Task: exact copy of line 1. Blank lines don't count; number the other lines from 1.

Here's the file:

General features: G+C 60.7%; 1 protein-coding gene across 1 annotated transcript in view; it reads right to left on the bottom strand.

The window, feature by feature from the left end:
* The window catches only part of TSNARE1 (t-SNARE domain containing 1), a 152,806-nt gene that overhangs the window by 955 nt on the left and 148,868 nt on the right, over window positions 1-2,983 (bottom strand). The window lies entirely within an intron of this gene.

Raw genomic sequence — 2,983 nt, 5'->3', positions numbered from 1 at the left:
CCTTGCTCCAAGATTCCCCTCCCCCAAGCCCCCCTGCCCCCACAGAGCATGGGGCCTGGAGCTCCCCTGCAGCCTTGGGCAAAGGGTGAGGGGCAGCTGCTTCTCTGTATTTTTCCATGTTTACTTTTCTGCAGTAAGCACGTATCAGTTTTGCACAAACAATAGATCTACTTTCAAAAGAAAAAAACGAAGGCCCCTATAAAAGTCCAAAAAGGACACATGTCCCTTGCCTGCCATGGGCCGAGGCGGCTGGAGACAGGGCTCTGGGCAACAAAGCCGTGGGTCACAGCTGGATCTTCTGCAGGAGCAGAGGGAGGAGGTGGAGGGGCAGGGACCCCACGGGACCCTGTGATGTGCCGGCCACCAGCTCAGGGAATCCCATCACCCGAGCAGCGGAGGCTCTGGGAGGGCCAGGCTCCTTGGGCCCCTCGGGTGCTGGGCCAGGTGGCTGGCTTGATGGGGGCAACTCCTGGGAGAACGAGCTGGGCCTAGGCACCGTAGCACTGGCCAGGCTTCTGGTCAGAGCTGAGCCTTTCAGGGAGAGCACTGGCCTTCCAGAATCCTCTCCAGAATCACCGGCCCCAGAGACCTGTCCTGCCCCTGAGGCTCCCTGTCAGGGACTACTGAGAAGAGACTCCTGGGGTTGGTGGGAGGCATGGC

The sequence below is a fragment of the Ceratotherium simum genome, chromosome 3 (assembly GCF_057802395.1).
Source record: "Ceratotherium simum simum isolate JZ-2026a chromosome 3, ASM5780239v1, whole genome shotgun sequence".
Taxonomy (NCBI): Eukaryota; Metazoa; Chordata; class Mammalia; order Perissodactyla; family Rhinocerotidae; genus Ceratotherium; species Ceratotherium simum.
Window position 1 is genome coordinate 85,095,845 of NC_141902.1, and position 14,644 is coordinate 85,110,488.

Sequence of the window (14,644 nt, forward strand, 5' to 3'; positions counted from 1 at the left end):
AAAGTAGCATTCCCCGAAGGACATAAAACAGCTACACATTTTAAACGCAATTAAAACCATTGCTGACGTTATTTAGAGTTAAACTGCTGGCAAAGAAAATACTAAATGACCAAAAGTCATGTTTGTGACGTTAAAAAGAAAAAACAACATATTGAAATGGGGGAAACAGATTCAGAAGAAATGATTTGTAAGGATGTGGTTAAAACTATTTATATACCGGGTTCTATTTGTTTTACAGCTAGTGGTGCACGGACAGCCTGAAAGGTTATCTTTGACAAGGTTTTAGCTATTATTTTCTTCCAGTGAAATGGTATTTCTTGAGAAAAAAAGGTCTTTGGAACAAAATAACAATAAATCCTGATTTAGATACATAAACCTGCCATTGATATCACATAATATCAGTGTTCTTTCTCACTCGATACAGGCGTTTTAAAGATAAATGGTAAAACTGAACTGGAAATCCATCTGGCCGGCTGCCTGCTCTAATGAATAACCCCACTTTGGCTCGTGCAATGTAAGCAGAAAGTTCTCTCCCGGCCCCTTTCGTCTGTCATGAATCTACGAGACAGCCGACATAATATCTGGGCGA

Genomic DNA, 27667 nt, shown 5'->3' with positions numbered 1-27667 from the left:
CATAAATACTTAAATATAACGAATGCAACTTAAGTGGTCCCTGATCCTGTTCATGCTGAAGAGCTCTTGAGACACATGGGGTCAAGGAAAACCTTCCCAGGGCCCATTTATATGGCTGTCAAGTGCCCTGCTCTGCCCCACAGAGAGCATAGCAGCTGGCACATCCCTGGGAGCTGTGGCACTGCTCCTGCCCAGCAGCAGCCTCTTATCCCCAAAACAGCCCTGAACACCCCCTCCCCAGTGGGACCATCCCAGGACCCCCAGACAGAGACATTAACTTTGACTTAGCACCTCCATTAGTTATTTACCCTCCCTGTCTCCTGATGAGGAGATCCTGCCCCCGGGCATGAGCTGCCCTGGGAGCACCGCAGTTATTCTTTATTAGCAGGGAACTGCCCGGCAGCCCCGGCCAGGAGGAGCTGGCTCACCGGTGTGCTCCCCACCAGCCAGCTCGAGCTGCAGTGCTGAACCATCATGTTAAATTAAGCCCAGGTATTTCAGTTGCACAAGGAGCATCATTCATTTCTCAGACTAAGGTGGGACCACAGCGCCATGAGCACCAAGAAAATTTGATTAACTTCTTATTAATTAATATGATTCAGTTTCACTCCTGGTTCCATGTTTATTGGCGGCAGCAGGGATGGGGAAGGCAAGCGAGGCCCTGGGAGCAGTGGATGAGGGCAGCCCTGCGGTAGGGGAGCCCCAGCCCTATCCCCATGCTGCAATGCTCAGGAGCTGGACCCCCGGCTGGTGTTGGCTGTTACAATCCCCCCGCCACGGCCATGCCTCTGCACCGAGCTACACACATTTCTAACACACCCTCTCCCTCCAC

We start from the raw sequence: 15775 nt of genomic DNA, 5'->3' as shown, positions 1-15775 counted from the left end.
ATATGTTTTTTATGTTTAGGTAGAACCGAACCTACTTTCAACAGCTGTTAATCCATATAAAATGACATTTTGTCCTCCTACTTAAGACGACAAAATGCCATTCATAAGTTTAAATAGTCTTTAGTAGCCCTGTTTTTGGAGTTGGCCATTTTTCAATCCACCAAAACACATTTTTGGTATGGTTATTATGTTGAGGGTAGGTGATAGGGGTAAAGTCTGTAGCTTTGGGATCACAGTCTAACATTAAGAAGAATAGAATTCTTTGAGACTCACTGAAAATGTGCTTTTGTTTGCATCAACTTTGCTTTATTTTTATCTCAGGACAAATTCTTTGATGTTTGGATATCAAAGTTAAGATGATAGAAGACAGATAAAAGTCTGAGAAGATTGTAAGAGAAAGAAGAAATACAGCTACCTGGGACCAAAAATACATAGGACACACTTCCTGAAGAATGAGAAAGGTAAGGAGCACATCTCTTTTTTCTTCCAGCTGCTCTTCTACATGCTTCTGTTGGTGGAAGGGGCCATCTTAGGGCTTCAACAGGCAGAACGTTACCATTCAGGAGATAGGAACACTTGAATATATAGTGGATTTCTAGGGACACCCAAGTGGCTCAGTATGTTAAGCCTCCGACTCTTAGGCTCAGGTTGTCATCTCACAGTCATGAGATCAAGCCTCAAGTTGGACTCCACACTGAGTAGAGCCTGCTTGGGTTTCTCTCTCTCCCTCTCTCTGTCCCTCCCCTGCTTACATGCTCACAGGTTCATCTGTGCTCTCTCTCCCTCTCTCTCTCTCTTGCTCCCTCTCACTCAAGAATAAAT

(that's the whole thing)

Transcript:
General features: G+C 60.7%; 1 protein-coding gene across 1 annotated transcript in view; it reads right to left on the bottom strand.